Inside India’s first regulatory sandbox for Web3 startups
Telangana has launched a Web3 regulatory sandbox for selected blockchain startups to test their solutions in a controlled environment and receive support in the form of mentorship, regulatory compliance and collaboration.
Wednesday February 22, 2023,
5 min Read
Despite the global uptake of blockchain and crypto products and services, India is still grappling with a lack of robust regulations in this segment.
Limited clarity around how innovative blockchain products can function in Indian markets has prompted many entrepreneurs to shift base to more crypto-friendly places like Dubai and Singapore.
In fact, a 2022 NASSCOM report found that 60% of Indian Web3 startups were registered outside the country but hired their tech workforce domestically.
While the central government seeks global cooperation to regulate crypto and blockchain products and services, one Indian state has taken the first step to create a conducive regulatory environment for experimenting with blockchain apps.
Recently, Telangana state launched a Web3 regulatory sandbox for selected blockchain startups to test their solutions in a controlled environment. The companies can also receive support in the form of mentorship, regulatory compliance and collaboration with key ecosystem stakeholders.
“Regulations happen at the central level. So, we are bringing together central bodies such as the Securities and Exchange Board of India (SEBI), Reserve Bank of India (RBI), and Insurance Regulatory and Development Authority (IRDA) to collaborate with Web3 startups at the state level,” Rama Devi Lanka, Director of Emerging Technologies at Telangana, tells The Decrypting Story.
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First of its kind
In India, Telangana’s Web3 regulatory sandbox is unique since it’s the only government initiative to provide authorisation, legal compliance, security, and authentication for disruptive blockchain projects that otherwise struggle with lack of clarity around existing crypto regulations in the country.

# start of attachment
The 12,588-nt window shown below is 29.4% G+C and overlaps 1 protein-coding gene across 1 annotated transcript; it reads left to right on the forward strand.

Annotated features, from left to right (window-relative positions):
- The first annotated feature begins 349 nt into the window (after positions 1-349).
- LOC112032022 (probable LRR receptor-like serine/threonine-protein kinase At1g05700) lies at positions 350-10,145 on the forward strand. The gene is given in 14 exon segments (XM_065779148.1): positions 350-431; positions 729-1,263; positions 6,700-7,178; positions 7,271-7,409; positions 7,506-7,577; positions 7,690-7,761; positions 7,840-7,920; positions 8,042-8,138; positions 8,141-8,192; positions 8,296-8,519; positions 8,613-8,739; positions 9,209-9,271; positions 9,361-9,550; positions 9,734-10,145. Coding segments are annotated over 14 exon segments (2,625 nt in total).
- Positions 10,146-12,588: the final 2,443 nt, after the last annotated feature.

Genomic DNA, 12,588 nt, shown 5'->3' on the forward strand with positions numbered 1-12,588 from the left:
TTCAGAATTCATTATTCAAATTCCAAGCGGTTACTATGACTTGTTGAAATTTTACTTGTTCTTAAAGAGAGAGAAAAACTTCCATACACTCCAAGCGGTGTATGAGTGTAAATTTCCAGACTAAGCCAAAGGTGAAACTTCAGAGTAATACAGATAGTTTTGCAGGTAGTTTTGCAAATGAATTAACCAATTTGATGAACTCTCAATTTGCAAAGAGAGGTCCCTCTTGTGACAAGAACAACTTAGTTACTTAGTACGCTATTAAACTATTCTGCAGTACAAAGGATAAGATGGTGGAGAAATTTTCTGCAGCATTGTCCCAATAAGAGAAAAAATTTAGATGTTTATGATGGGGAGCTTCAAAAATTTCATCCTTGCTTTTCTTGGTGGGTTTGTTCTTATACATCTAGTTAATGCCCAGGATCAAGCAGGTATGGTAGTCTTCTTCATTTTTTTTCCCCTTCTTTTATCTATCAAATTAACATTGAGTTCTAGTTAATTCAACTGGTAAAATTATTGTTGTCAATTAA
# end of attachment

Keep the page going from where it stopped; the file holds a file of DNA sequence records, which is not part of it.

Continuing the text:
Working inside the controlled environment of the sandbox alongside key stakeholders such as banks could help startups build more understanding before they get into the market.
The sandbox is the brainchild of Jayesh Ranjan, Principal Secretary, Industries and Commerce (I&C) and Information Technology (IT), Telangana, who wanted to address the brain drain of Web3 founders leaving India for lack of regulatory clarity.
Devi Lanka—who is leading efforts in the sandbox—revealed that the first cohort has eight Web3 startups, all of whom will receive access to mentorship, market, and other opportunities.
The state government has also reportedly onboarded banks to help connect the startups with end-users and receive feedback.
The startups in the first cohort are Dygnify, SpotSpreads, Renai, EquiDEI, Finclus, Rariko, Zoth, and Rightsfually.
Devi Lanka said that the sandbox focuses on startups with solutions that could potentially have a significant impact on society, businesses, or the government.